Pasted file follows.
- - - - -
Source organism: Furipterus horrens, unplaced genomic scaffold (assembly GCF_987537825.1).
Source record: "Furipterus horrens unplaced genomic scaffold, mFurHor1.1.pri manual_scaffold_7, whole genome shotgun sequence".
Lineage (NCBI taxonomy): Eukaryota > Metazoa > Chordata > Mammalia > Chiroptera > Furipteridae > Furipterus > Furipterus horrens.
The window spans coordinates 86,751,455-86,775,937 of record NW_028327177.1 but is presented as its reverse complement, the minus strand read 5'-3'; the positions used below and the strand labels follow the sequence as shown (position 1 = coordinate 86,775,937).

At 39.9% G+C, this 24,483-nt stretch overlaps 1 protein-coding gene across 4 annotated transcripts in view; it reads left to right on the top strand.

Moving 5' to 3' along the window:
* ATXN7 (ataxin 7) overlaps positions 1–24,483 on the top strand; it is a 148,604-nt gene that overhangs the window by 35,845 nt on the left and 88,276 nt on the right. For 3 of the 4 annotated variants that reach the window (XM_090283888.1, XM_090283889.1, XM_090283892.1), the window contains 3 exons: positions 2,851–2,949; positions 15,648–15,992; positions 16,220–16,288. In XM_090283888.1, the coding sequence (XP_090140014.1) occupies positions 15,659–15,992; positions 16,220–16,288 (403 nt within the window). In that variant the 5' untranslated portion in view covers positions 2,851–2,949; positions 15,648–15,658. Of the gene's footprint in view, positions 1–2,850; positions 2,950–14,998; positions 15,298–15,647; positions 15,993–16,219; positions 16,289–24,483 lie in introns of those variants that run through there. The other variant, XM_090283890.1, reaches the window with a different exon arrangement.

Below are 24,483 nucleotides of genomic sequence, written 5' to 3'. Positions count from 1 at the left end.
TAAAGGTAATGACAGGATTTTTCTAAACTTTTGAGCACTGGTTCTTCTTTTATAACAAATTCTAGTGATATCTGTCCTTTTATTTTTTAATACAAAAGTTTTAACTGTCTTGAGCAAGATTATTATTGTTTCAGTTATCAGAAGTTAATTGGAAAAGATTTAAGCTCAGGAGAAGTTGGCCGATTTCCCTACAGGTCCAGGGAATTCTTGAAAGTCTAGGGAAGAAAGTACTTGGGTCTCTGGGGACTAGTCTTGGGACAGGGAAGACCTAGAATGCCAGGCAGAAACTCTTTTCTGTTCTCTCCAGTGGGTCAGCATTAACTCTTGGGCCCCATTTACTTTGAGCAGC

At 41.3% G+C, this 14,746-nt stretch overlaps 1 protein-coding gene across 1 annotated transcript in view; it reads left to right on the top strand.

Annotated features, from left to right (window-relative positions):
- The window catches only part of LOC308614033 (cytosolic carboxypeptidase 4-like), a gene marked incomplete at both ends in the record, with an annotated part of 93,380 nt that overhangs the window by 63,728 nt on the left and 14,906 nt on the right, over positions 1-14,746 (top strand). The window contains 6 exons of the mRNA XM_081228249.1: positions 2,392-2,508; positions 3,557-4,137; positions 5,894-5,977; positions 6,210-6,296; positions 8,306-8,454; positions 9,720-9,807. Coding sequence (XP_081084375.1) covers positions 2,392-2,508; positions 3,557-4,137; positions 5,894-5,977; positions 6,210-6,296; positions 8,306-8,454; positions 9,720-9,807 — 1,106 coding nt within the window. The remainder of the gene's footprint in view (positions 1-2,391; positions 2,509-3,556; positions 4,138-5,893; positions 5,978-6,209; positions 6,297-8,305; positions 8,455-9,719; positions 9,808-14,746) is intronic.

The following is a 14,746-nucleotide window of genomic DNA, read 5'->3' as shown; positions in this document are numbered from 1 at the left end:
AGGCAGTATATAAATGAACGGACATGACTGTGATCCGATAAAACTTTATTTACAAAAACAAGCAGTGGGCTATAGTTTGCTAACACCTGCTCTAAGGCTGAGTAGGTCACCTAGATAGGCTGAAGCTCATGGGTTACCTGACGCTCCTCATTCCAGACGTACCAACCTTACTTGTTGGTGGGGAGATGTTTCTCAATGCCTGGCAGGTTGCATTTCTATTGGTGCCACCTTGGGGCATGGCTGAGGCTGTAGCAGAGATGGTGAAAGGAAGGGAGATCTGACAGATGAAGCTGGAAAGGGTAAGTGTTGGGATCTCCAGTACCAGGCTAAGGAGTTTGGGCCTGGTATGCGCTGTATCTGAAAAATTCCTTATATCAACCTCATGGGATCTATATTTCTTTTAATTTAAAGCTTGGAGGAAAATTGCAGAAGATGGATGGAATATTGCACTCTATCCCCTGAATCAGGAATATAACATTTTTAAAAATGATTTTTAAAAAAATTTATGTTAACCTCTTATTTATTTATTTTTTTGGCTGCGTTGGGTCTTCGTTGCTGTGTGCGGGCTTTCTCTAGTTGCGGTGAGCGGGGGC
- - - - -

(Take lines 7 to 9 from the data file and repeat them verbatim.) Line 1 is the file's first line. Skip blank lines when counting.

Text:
* ATXN7 (ataxin 7) overlaps positions 1–24,483 on the top strand; it is a 148,604-nt gene that overhangs the window by 35,845 nt on the left and 88,276 nt on the right. For 3 of the 4 annotated variants that reach the window (XM_090283888.1, XM_090283889.1, XM_090283892.1), the window contains 3 exons: positions 2,851–2,949; positions 15,648–15,992; positions 16,220–16,288. In XM_090283888.1, the coding sequence (XP_090140014.1) occupies positions 15,659–15,992; positions 16,220–16,288 (403 nt within the window). In that variant the 5' untranslated portion in view covers positions 2,851–2,949; positions 15,648–15,658. Of the gene's footprint in view, positions 1–2,850; positions 2,950–14,998; positions 15,298–15,647; positions 15,993–16,219; positions 16,289–24,483 lie in introns of those variants that run through there. The other variant, XM_090283890.1, reaches the window with a different exon arrangement.

Below are 24,483 nucleotides of genomic sequence, written 5' to 3'. Positions count from 1 at the left end.
TAAAGGTAATGACAGGATTTTTCTAAACTTTTGAGCACTGGTTCTTCTTTTATAACAAATTCTAGTGATATCTGTCCTTTTATTTTTTAATACAAAAGTTTTAACTGTCTTGAGCAAGATTATTATTGTTTCAGTTATCAGAAGTTAATTGGAAAAGATTTAAGCTCAGGAGAAGTTGGCCGATTTCCCTACAGGTCCAGGGAATTCTTGAAAGTCTAGGGAAGAAAGTACTTGGGTCTCTGGGGACTAGTCTTGGGACAGGGAAGACCTAGAATGCCAGGCAGAAACTCTTTTCTGTTCTCTCCAGTGGGTCAGCATTAACTCTTGGGCCCCATTTACTTTGAGCAGC